It's the most basic of ways to find out what something does, whether it's an unmarked circuit breaker or an unidentified gene -- flip its switch and see what happens. New remote-control technology may offer biologists a powerful way to do this with cells and genes.
A team at Rockefeller University and Rensselaer Polytechnic Institute is developing a system that would make it possible to remotely control biological targets in living animals -- rapidly, without wires, implants or drugs.
Today (December 15) in the journal Nature Medicine, the team describes successfully using electromagnetic waves to turn on insulin production to lower blood sugar in diabetic mice. Their system couples a natural iron storage particle, ferritin, to a heat activated ion channel called TRPV1 such that when the metal particle is exposed to a radio wave or magnetic field it opens the channel, leading to the activation of an insulin producing gene. Together, the two proteins act as a nano-machine that can be used to trigger gene expression in cells.
"The method allows one to wirelessly control the expression of genes in a living animal and could potentially be used for conditions like hemophilia to control the production of a missing protein. Two key attributes are that the system is genetically encoded and can activate cells remotely and quickly," says Jeffrey Friedman, Marilyn M. Simpson Professor head of the Laboratory of Molecular Genetics at Rockefeller. "We are now exploring whether the method can also be used to control neural activity as a means for noninvasively modulating the activity of neural circuits." Friedman and his Rensselaer colleague Jonathan S. Dordick were co-senior researchers on the project.
Other techniques exist for remotely controlling the activity of cells or the expression of genes in living animals. But these have limitations. Systems that use light as an on/off signal require permanent implants or are only effective close to the skin, and those that rely on drugs can be slow to switch on and off.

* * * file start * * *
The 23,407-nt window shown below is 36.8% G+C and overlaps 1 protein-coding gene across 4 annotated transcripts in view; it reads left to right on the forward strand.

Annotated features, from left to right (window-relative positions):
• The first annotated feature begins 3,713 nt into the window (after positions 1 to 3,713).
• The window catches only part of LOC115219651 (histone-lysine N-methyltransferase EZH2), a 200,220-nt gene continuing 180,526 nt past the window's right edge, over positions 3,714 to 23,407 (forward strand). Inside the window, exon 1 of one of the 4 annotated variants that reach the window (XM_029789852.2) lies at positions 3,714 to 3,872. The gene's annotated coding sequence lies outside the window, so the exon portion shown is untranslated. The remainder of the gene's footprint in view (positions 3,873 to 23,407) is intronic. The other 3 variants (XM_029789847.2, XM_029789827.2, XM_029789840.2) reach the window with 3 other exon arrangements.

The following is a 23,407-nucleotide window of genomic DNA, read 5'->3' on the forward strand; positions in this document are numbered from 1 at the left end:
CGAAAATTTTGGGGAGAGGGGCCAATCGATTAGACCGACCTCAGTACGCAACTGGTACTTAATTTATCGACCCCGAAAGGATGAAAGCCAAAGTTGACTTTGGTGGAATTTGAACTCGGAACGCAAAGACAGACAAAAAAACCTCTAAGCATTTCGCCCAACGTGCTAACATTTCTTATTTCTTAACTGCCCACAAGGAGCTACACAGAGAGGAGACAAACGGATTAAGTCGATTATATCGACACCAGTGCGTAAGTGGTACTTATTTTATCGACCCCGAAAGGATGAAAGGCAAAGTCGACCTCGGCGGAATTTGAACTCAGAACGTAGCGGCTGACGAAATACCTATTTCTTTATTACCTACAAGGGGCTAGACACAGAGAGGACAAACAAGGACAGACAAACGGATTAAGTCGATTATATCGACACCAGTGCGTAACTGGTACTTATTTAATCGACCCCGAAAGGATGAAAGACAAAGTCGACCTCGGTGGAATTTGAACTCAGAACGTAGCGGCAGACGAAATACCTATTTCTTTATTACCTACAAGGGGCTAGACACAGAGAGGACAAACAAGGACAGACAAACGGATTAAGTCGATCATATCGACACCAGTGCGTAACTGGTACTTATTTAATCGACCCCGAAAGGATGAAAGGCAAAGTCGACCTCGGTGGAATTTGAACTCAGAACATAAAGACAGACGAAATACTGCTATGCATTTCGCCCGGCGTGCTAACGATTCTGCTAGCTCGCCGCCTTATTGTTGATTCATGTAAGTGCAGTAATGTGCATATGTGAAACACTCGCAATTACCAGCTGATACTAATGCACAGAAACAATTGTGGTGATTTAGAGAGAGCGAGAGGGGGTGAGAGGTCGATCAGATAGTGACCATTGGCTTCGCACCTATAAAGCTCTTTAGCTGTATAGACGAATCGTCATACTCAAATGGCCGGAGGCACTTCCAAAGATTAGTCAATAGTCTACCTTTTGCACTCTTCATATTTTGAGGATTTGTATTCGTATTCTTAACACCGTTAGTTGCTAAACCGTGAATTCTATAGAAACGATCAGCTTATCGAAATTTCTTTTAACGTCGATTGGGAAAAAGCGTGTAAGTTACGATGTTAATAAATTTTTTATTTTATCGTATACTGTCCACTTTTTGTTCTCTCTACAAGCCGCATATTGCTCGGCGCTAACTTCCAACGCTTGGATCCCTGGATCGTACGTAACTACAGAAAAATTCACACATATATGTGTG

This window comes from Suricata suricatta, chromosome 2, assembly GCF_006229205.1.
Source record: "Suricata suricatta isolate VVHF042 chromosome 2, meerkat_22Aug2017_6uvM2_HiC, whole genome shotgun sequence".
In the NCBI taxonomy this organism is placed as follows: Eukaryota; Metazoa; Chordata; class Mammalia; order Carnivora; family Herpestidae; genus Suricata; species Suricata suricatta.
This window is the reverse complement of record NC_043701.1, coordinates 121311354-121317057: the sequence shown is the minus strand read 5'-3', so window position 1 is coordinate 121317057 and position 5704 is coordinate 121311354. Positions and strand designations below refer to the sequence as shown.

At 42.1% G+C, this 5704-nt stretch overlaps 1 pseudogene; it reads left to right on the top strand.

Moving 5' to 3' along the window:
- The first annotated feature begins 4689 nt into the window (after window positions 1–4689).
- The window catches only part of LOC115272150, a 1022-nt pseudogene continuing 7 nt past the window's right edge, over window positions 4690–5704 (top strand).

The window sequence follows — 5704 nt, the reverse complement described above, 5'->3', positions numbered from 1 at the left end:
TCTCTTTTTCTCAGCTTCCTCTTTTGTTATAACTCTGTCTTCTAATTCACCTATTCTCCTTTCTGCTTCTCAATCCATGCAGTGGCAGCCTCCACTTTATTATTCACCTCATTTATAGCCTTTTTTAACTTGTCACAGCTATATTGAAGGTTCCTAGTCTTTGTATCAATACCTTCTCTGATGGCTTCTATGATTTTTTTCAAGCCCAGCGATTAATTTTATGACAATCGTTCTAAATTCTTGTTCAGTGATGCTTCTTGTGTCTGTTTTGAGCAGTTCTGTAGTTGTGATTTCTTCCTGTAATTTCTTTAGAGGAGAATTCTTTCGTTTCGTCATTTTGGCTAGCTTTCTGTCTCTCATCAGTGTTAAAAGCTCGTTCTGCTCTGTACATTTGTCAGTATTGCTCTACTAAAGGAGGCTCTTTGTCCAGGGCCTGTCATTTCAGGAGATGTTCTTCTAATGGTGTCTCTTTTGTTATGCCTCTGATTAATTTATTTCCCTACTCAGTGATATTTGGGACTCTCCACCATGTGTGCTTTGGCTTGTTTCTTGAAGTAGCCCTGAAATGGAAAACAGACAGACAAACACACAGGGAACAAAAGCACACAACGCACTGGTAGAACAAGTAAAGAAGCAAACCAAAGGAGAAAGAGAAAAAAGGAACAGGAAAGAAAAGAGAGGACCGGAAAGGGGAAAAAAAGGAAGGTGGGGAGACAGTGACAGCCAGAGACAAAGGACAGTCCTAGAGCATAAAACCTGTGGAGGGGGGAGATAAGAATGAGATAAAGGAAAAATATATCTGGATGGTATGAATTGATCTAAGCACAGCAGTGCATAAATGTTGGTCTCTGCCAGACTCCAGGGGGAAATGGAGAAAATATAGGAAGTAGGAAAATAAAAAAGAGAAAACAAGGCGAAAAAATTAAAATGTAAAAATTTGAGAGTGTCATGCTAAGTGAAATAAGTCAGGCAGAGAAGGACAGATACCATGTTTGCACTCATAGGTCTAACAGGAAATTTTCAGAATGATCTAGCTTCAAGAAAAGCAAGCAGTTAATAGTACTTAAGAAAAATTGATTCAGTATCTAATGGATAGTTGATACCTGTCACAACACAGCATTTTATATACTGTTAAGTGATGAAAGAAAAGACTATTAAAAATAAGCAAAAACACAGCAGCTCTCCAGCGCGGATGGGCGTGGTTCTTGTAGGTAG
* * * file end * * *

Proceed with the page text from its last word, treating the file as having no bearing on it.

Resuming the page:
The new system, dubbed radiogenetics, uses a signal, in this case low-frequency radio waves or a magnetic field, to heat or move ferritin particles. They, in turn, prompt the opening of TRPV1, which is situated in the membrane surrounding the cell. Calcium ions then travel through the channel, switching on a synthetic piece of DNA the scientists developed to turn on the production of a downstream gene, which in this study was the insulin gene.
In an earlier study, the researchers used only radio waves as the 'on' signal, but in the current study, they also tested out a related signal - a magnetic field - could also activate insulin production. They found it had a similar effect as the radio waves.
"The use of a radiofrequency-driven magnetic field is a big advance in remote gene expression because it is non-invasive and easily adaptable," says Dordick, who is Howard P. Isermann Professor of Chemical and Biological Engineering and vice president of research at Rensselaer. "You don't have to insert anything -- no wires, no light systems -- the genes are introduced through gene therapy. You could have a wearable device that provides a magnetic field to certain parts of the body and it might be used therapeutically for many diseases, including neurodegenerative diseases. It's limitless at this point."
The choice to look at insulin production was driven by the equipment they used to generate the radio waves and magnetic fields. Because the coil that generates these signals is currently small i.e; only three centimeters in diameter, it was necessary to anesthetize the mice to keep them still. Since anesthesia can repress the production of insulin, the hormone that reduces blood sugar, Stanley and her colleagues designed the genetically encoded system to replace the insulin that is normally reduced by anesthesia in mice.
"Ferritin, a protein-coated iron storage molecule, is normally found throughout the mouse and human body, but in our experiments, we modified it, placing the ferritin particles in different positions to see if we could improve our results," says co-first author Sarah Stanley, a senior research associate in Friedman's lab. "We found tethering the ferritin to the channel to be most effective."
The team's positive results suggest other applications for the system. In late September, Stanley received a first-round BRAIN grant from the ambitious federal initiative seeking to create a dynamic map of the brain in action. Stanley and colleagues plan to adapt this system to switch neurons on and off, and so examine their roles within the brain.
"In this current study, we've shown that by opening the TRPV1 channel to allow calcium ions to enter the cell, we can turn on a gene. Since neurons can be depolarized by calcium and other positively charged ions, such as those the TRPV1 channel controls, we hope that this system may be effective at regulating neural activity."